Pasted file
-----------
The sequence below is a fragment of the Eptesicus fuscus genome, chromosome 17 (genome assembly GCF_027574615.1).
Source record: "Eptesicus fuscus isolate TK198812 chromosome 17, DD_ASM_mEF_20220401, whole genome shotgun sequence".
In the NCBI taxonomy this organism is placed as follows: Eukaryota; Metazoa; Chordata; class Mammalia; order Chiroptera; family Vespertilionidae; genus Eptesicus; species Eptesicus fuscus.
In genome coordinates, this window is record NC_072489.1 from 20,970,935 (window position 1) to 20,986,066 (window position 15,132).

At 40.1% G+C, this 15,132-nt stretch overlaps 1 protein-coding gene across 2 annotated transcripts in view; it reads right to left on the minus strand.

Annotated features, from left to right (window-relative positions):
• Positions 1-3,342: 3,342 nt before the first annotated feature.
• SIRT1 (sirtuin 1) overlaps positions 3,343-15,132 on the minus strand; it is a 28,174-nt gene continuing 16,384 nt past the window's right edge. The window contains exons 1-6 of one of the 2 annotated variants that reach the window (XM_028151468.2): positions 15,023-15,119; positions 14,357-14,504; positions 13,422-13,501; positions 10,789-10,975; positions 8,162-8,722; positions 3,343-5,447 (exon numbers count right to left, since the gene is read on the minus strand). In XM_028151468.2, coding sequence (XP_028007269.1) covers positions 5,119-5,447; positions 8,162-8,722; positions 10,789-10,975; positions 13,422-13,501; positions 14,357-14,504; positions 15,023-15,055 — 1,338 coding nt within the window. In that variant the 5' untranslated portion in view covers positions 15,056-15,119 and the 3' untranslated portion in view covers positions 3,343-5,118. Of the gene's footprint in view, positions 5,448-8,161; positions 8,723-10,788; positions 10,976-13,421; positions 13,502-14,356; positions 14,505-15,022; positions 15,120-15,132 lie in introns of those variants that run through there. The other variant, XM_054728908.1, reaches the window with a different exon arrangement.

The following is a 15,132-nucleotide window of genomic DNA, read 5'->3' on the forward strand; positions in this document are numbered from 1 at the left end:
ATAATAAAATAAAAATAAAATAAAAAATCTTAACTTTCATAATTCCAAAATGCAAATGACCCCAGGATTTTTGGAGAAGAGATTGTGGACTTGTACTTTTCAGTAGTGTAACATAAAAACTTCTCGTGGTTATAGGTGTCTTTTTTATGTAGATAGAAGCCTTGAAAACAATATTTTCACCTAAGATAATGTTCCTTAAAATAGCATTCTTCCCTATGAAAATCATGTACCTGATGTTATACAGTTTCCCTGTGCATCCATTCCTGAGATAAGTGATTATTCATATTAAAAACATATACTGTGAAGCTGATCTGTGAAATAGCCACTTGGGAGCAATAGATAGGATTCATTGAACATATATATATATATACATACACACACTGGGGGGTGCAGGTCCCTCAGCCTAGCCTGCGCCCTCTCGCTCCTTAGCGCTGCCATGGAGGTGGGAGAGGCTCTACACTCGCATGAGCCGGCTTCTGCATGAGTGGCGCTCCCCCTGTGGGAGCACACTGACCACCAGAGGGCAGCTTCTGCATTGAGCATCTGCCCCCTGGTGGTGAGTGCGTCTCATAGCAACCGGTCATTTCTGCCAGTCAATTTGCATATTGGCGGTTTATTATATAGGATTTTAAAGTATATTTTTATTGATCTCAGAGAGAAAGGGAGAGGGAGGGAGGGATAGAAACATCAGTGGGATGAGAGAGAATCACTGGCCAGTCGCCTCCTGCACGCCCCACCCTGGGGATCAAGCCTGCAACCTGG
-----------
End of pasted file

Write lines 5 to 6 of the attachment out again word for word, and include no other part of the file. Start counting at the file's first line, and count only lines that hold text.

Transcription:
At 40.1% G+C, this 15,132-nt stretch overlaps 1 protein-coding gene across 2 annotated transcripts in view; it reads right to left on the minus strand.

Annotated features, from left to right (window-relative positions):